It was often assumed that people who lived inside had a lot to teach those of us who were outside.  It was rarely supposed that we who lived outside had a lot to teach people who never had done so. 

When you stop to think about it, this one isn’t even a logical assumption. If someone were to have seen me flying a sign in 2016, they would have seen somebody who had lived inside for the first 51 years of his life, and was largely outside for the next twelve. Naturally, I knew what it was like to live both inside and out.  But the person approaching me, having always lived indoors, lacked a good half of that knowledge base.

How the outsider is perceived

This led to a serious cognitive dissonance in how the outsider was to be perceived. On the one hand, they were in an ostensibly superior position; that is, a position from which one might feel qualified to render assistance. On the other hand, they were in what was actually a foreign position. No matter how much better one’s lot in life may seem, if the variables of that life were utterly foreign, then how can one presume to be of help?

“How could they possibly be telling us anything we don’t already know?” we would query amongst ourselves. “Or worse, how can they advise us on matters we do know something about, that they don’t?”

They should be listening to us!” we eventually concluded. It was such an inescapable conclusion that we marveled at those who would persist in its denial.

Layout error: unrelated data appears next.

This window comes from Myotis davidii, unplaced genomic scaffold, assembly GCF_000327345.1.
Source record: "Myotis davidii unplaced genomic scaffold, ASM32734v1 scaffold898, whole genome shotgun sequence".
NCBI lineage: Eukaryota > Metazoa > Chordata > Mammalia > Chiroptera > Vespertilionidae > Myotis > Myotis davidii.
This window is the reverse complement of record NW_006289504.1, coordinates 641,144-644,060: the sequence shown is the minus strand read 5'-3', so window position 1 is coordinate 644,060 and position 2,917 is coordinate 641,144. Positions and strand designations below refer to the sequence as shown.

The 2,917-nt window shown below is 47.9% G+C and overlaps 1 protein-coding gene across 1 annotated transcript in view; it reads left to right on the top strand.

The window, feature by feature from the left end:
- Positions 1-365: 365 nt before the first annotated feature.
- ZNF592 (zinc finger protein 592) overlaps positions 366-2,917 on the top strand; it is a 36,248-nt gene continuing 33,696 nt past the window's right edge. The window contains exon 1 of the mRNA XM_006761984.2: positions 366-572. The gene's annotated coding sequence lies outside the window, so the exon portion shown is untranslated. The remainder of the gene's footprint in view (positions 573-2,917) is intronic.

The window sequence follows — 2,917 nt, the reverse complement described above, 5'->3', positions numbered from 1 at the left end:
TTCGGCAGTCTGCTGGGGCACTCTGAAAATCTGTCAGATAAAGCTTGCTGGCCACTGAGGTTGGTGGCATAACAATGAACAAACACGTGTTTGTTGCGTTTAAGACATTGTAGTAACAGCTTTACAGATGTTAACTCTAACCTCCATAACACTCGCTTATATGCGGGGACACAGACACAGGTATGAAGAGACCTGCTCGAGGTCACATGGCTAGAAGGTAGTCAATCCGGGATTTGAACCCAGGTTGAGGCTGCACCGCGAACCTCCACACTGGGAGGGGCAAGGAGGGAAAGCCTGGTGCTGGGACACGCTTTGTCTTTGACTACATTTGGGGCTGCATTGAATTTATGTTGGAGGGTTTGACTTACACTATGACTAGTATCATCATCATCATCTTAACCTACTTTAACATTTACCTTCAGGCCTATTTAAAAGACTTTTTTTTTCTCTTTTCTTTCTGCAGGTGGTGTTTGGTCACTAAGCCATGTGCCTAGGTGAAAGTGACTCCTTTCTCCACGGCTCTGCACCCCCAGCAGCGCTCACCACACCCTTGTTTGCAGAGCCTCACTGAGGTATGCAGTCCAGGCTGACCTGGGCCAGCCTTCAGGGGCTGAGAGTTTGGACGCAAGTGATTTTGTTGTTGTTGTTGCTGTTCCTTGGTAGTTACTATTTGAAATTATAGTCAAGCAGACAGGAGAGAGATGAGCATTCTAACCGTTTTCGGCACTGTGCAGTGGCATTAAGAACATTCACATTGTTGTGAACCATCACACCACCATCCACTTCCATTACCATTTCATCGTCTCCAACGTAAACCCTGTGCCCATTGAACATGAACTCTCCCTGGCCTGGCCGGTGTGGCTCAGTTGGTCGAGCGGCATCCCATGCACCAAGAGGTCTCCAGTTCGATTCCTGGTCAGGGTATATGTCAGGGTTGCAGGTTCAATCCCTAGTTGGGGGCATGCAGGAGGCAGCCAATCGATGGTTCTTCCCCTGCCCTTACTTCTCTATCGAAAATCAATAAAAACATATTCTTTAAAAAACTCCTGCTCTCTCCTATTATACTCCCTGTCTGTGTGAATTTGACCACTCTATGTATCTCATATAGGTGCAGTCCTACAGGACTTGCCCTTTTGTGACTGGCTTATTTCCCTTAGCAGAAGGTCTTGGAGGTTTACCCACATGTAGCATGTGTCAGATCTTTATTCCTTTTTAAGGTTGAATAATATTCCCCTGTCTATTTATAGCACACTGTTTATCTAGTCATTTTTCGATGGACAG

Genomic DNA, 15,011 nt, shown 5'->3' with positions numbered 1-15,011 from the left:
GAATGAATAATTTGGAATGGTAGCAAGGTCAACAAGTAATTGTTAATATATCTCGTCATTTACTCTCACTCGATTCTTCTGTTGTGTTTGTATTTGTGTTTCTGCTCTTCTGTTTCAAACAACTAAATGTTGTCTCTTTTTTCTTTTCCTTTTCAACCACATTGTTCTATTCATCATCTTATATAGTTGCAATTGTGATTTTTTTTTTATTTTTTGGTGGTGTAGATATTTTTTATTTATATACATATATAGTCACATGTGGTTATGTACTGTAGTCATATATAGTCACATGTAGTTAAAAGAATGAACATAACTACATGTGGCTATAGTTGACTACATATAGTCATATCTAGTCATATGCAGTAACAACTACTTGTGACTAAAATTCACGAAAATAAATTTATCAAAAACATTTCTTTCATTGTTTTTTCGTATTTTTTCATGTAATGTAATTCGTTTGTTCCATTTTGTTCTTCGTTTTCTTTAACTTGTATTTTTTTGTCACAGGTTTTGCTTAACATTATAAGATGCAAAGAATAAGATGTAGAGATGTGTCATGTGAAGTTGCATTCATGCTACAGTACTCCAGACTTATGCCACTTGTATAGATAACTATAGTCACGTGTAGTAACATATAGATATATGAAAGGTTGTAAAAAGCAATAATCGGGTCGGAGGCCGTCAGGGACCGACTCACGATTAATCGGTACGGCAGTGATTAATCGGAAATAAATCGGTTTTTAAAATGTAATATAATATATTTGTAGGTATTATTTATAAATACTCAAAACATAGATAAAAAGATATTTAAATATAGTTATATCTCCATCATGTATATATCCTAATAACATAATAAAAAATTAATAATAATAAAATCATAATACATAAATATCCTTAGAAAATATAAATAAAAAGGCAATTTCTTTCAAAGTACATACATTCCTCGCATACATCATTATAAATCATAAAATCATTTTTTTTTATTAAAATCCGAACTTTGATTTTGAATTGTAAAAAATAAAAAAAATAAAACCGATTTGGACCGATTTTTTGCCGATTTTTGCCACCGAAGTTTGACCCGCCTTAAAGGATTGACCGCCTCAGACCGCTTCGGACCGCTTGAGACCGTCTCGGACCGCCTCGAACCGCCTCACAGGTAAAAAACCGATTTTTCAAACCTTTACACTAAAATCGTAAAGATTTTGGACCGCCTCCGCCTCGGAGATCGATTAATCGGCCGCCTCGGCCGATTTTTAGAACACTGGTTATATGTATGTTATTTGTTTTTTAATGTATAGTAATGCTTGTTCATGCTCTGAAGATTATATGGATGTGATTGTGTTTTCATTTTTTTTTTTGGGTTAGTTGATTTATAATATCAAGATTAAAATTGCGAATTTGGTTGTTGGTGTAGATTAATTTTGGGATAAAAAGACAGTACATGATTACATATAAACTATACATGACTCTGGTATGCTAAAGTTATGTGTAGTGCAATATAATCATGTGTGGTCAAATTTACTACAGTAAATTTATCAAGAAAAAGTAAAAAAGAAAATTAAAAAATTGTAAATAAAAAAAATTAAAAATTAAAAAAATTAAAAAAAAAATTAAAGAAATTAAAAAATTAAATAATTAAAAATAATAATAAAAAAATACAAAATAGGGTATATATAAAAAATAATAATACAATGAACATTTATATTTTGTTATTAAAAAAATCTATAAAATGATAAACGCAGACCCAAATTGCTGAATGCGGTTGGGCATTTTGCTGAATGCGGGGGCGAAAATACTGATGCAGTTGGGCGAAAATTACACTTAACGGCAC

But persist they did. People would relentlessly assault us with bits and pieces of perfectly impertinent, irrelevant information. They would tell us where the feeds and services were, as if we did not already know. They would present us with fliers that any one of us could receive daily at the doors to any of those events. Even when I was busking, even with my own guitar, they would tell me what I should have been doing instead.

Granted, not all passersby were of this predilection. But the saturation was severe enough that those who were not really stood out. How great it felt when my friend Neil and I were busking, and someone simply put a $5 bill into the jar and shouted: “You guys sound great, keep it up!” At least our street craft was acknowledged for what it was meant to be — not for something else.

Given that the disparity in perception was so huge between those who observed us, and we who were being observed, how best could our own aggregate head-space be described?

While attitudes varied from one outdoor dweller to another, there was naturally a thread of common interest in the details of outdoor living that, for some reason, most of those who approached us from inside were not interested in.